Now Breathe: Red Clay Dance + Keiga Dance Company
Collaboration Brings Chicago and Ugandan Dance Company Together
By: Marceia Scruggs
cover image by the author: Community workshops at the Uganda National Theatre
Years in the Making
Ever felt like the timing of things was perfect? Like all of the fruits that you laid were finally harvesting for a purpose?
Meet Vershawn Sanders-Ward, founder and artistic director of Red Clay Dance Company of Chicago, IL. She sees what seems like a 10-year journey now budding before her eyes.
After completing her MFA in 2007, Sanders-Ward traveled to Senegal for a three-month program where she met Jonas Byaruhanga, the founder of Keiga Dance Company, which is based in Uganda. It was then that the conversations of partnership and collaboration initially began. Instantly, the two connected, perhaps because they shared the English language as well as a distinctive movement vocabulary and vision. When reflecting on her first moments of witnessing his movement, Vershawn recalled his choices as being “untainted,” describing him, as “having a clear distinction of how exactly he wished to move his body through space.”
But, it wasn’t until 2010 when Jonas and Vershawn reunited at Dance Transmissions Festival of Uganda, where they performed a duet the two were creating alongside other work, that they realized their desire to continue to collaborate.
Years later, their schedules finally aligned. Ideas were stream-flowing. All that was lacking was the vital funding to turn what seemed to be inconceivable ideas to tangible reality. Funding from the MacArthur Foundation International grant propelled both Vershawn and Jonas’ vision.
Here we are years later, Red Clay and Keiga Dance both in the Pearl of Africa, created a plethora of unimaginable experiences, this past fall. From the red dirt that lied underneath their feet to the overwhelming welcoming community, from breathtaking rehearsals to joyously fulfilling moments of bonding as both individuals and companies, the experience this past October couldn’t be any more honest or surreal. Riding ATV’s through the village, getting massages on the Nile River, and watching contemporary artists perform on the beautiful rooftop of Alliance Français were just a few surreal moments during Red Clay’s two-week residency in Uganda.
A Springboard to Deeper Collaboration
When asked what excites her most about the collaboration, Vershawn responded, that it’s “how greatly this expands my creative process as well as the capacity to which this work moves into a deeper collaboration,” which feels like a “springboard to other experiences”. With Jonas recognized as a Ugandan pioneer, fusing traditional and contemporary forms, she’s extremely thrilled to potentially facilitate audiences in Chicago to have the opportunity to see and honestly respond to his creative work. And, with the outstanding prominence of West and Central traditional dance in the States, she’s excited to explore this rich culture, as well as undo the assumption that all African dance is the same and that all Africans can do all African dance.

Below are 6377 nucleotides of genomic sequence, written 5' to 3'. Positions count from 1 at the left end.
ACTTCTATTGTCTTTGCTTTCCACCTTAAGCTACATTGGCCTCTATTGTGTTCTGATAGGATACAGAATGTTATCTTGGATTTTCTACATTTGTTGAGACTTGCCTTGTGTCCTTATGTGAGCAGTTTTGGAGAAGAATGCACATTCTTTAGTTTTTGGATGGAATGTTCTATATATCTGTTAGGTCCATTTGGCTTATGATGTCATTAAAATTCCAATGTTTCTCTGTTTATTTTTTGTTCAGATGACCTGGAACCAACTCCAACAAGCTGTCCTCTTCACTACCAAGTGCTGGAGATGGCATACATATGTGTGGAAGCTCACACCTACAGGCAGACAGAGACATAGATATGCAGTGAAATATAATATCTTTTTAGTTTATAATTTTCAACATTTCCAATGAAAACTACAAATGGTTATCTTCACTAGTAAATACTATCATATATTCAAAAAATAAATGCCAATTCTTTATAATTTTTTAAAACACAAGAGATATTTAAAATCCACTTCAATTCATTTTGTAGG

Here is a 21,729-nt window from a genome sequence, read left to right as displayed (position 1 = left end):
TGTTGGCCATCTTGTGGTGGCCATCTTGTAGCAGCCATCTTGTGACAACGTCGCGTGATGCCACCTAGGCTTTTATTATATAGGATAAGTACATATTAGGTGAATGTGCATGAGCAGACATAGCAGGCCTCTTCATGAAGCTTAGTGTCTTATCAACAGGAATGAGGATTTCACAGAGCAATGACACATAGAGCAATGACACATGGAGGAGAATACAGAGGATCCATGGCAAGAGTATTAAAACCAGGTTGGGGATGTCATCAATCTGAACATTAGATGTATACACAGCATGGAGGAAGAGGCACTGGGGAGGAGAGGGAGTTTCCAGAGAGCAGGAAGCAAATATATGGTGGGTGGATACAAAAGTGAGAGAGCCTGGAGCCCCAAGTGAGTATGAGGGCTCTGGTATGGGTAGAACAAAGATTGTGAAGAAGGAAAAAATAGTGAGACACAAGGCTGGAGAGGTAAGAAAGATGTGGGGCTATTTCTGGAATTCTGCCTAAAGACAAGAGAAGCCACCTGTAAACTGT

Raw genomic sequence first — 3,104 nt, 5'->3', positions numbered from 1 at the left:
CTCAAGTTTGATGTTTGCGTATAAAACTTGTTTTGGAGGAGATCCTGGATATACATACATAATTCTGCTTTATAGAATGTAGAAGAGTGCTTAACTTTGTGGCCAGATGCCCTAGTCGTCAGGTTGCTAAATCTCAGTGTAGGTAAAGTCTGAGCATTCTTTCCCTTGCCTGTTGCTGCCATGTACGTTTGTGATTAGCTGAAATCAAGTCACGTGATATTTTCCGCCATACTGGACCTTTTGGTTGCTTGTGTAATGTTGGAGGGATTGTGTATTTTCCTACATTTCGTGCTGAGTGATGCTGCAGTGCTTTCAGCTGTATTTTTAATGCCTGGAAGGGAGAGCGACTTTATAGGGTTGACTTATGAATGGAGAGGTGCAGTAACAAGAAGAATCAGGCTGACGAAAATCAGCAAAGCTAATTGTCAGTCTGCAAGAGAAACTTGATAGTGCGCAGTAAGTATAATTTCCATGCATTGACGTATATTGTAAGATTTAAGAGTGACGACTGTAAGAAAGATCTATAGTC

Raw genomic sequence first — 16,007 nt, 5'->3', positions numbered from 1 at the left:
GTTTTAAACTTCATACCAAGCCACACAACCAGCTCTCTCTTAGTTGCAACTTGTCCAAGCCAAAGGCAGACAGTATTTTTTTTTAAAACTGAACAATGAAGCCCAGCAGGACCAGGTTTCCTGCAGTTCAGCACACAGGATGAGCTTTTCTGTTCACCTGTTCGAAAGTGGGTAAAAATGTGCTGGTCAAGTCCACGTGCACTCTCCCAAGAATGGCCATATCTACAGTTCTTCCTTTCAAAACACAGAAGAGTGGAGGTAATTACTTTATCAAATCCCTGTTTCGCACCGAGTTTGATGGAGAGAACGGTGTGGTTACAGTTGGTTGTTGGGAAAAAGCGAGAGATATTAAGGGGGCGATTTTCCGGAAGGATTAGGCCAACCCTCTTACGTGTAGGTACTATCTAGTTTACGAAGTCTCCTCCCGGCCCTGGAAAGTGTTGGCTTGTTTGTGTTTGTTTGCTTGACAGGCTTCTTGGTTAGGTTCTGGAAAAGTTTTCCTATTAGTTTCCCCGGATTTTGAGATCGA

Holding onto Sensations
On a more personal note, having the opportunity to dance alongside black bodies – black, male bodies at that – was an overwhelmingly amazing experience for myself. Sharing opinions, movement, experiences, and setting a continuous vulnerable atmosphere – we all grasped hold of this driving force that allowed us to jump wholeheartedly into the process. I’m most thankful for this reawakening of my senses, allowing vulnerability to surface, and everything/everyone around me to influence what’s happening in the present, the product-creation. And, with all artists mentally and physically available, this not only cultivated a safe space for us to all work, but it furthered the prospect of the two companies touring.
Finally back at O’Hare Airport, the atmospheric shift was automatically sensed. Of course, I was overjoyed to be home, but I also missed the warm weather and people of Uganda. Three weeks later, back in the heart of Chicago, holding onto those sensations of inhaling and having little urgency to go anywhere – it seemed to trickle from the outer skirts of my skin. My clench became less and less aggressive as I came to the realization that maybe finding a happy medium between the two polar opposite environments of relaxation and hyperactivity would be best for myself, that by creating a daily genesis of goals, if three out of five were met, the day was still considered productive.
Marceia Scruggs is a member of Red Clay Dance.
Red Clay Dance lives to transform cultural and socio-economic imbalances in our communities. And, we’re hoping our presence will influence confidence, non-erasure of vital cultural and contemporary forms, and the validity of women’s pursuit in both African and American contemporary dance scenes.
Keiga Dance visited and continued the collaboration in Chicago this month in December 2017. Look out for performances in and future exchange in 2018.